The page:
Art Kavanagh

Talk about books: a fortnightly publication about things I’ve read

I don’t like the sound of this. Hope I’m wrong. Songtradr acquires Bandcamp 🎶

“Background music” is noise pollution. I’m sitting in a coffee shop in a shopping centre while waiting for my bus,and making no progress with the book I’m trying to read. Doesn’t help that I still have dilated pupils from eye examination 4 hours ago.

Latest from Talk about books: Out of series: Liz Nugent, Unravelling Oliver and Lying in Wait 📖

Liz Nugent’s first two novels combine familiar, naturalistically described settings with melodramatic action and motivations that are shockingly twisted. The result is crime fiction like nobody else’s.

Out of series: Liz Nugent, Unravelling Oliver (2014) and Lying in Wait (2016)

The previous post from Talk about books was “A double standard: Wilkie Collins, The Law and the Lady”. A few years ago, before I started Talk about books, I wrote about Liz Nugent’s third novel, Skin Deep (2018). (The subtitle of that post, “A woman to blame”, is something I stole from Nell McCafferty’s book about the Kerry babies case, if you were wondering why it sounds familiar.) At that point, I had already read Nugent’s second novel, Lying in Wait, which had come as a bit of a shock to me.

I’ve just been reading Ethan Iverson’s remarks about William Friedkin’s films, including Jade (1995). About Jade: I used to think David Caruso was pretty good, before CSI: Miami. Was I hallucinating or did something go wrong?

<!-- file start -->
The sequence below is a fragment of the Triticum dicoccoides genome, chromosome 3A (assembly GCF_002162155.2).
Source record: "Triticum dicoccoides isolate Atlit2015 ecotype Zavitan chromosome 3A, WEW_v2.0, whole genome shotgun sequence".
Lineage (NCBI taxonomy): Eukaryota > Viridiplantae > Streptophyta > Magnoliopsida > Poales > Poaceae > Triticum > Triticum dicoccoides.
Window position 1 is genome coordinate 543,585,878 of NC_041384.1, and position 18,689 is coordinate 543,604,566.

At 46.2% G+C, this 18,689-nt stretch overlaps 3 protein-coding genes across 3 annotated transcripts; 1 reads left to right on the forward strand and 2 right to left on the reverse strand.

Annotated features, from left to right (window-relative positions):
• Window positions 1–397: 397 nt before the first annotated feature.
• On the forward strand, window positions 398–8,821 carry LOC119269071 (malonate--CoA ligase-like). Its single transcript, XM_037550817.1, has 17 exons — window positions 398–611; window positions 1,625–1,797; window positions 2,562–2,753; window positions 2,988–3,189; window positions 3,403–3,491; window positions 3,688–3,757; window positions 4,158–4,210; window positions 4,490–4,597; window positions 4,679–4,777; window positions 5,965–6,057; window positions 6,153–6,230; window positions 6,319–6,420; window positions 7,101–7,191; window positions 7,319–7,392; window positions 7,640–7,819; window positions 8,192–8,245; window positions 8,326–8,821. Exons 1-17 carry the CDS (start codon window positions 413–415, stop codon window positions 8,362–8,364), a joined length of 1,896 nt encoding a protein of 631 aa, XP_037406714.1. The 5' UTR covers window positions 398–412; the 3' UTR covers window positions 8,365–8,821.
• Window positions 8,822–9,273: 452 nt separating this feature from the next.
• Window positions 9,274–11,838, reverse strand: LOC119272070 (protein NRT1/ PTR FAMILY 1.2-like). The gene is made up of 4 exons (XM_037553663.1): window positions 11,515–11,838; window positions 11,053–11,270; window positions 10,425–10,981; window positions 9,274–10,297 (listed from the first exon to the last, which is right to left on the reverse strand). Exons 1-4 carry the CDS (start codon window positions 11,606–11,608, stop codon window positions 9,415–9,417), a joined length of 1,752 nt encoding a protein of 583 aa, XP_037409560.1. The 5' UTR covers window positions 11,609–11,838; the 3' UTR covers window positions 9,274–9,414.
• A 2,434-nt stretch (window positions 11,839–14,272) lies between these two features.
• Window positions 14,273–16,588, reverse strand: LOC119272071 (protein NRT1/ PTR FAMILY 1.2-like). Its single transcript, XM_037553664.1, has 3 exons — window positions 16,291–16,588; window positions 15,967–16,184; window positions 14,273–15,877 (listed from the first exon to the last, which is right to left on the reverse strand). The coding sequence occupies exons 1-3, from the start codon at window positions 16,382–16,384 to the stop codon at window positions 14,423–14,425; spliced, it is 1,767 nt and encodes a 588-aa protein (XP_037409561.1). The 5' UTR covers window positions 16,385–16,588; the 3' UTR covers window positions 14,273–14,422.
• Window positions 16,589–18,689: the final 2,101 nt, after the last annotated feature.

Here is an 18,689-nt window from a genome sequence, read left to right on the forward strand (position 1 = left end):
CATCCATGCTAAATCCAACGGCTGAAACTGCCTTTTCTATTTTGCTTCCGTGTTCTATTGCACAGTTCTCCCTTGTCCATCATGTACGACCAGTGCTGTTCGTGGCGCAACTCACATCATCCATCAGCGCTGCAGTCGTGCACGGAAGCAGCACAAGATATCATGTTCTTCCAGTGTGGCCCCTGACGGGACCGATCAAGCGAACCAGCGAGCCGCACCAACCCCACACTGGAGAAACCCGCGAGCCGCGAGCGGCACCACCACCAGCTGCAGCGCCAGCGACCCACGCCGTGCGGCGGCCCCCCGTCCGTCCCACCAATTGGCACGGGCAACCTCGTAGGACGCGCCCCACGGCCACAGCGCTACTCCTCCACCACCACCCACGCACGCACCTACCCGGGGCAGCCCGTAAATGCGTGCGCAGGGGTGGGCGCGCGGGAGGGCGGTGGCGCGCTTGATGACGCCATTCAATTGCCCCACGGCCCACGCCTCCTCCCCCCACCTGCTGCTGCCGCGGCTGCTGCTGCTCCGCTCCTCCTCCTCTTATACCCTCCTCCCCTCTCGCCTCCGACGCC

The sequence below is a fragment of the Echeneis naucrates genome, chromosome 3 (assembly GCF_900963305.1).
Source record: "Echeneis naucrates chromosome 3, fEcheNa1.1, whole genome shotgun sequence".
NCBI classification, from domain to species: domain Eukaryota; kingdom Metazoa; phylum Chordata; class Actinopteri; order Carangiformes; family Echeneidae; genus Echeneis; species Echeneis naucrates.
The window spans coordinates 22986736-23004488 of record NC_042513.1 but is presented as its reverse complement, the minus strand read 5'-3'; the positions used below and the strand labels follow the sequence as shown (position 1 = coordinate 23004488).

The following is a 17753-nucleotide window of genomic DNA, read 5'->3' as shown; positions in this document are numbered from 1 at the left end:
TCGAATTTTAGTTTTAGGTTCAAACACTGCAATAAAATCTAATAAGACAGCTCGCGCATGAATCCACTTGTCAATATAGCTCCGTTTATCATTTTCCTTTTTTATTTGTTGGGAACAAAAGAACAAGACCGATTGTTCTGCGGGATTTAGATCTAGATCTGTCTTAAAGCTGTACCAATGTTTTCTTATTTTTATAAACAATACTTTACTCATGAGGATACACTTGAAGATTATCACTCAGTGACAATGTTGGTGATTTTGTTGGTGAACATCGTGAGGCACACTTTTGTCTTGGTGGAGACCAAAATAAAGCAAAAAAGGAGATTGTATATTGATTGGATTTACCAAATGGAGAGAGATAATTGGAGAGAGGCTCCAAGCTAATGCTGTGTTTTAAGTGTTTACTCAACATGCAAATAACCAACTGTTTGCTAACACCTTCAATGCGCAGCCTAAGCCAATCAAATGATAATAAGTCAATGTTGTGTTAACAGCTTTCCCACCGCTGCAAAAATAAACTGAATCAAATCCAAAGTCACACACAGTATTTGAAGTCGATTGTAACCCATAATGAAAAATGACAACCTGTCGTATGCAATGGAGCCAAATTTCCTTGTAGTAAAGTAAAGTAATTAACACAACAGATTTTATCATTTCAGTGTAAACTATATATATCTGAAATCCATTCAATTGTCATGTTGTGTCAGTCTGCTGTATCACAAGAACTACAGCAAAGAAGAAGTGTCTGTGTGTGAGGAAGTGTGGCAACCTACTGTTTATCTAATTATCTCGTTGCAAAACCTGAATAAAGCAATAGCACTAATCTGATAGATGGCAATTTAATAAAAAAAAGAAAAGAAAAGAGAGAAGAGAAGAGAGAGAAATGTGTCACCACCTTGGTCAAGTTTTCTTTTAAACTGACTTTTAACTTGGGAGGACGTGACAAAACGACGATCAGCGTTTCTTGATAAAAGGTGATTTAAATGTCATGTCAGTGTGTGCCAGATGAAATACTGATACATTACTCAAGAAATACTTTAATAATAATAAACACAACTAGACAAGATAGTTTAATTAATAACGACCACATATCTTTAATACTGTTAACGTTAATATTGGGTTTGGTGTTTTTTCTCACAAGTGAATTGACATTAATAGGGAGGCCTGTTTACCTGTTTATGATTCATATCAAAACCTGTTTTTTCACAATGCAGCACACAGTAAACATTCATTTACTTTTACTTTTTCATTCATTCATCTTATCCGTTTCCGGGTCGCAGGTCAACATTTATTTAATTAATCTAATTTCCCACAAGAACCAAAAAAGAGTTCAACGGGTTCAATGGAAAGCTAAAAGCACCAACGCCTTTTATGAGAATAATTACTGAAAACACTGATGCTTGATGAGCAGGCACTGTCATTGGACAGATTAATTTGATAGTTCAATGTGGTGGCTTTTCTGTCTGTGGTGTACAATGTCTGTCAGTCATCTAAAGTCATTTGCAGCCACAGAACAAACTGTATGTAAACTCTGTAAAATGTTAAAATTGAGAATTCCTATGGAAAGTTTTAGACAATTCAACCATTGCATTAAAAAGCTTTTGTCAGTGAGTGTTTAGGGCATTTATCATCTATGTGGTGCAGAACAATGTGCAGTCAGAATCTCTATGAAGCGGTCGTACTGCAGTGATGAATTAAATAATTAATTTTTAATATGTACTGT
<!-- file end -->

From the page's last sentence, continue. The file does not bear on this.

The up-arrow on my 2019 MacBook Air (butterfly keyboard) no longer works. Usually, that’s no problem but today I needed to search through Terminal history for a command I’d forgotten: sudo umount /Volumes/WALKMAN

I correctly guess-remembered the command; later learned that Ctrl-p is another “up”.

This priceless “mute interview” with Samuel Beckett following his Nobel prize win (1969) looks as if he directed it himself. Sorry it’s on Facebook. (I was able to view it and I don’t have a Facebook account.)

Booker shortlist dominated by Pauls 📖

If this lawsuit makes US copyright law stricter against AI, all it would do is make companies hesitant to develop and innovate in their products.

He says that like it’s a bad thing! Why George R.R. Martins’s generative AI lawsuit will cost authors even if they win

John Marshall, drummer with Soft Machine has died. I have two albums he made for ECM with Arild Andersen (b) and Vassilis Tsabropoulos (p). I’m going to listen to one of those now 🎶

And this what pushed the post about off the front page: Tracking my reading. Yet again, I’m giving up the idea of keeping track of the books I read.

This post from the start of this year has just dropped off the end of the front page of my personal site, so I thought I’d give it a bit of a boost, trying to keep it visible. Why I don’t trust

What we think of as vanilla—sweet, bland—is a lie. Real vanilla rather than synthetic vanillan can taste “dark-sweet, of smoke and cherries; or earthy as chocolate and coffee; or buttery, or caramelly or plummy; or stung by the faintest numbing hint of anise.”

NYT, via Helen Lewis. This is the main reason I get so angry when developers talk about “plain vanilla JavaScript”.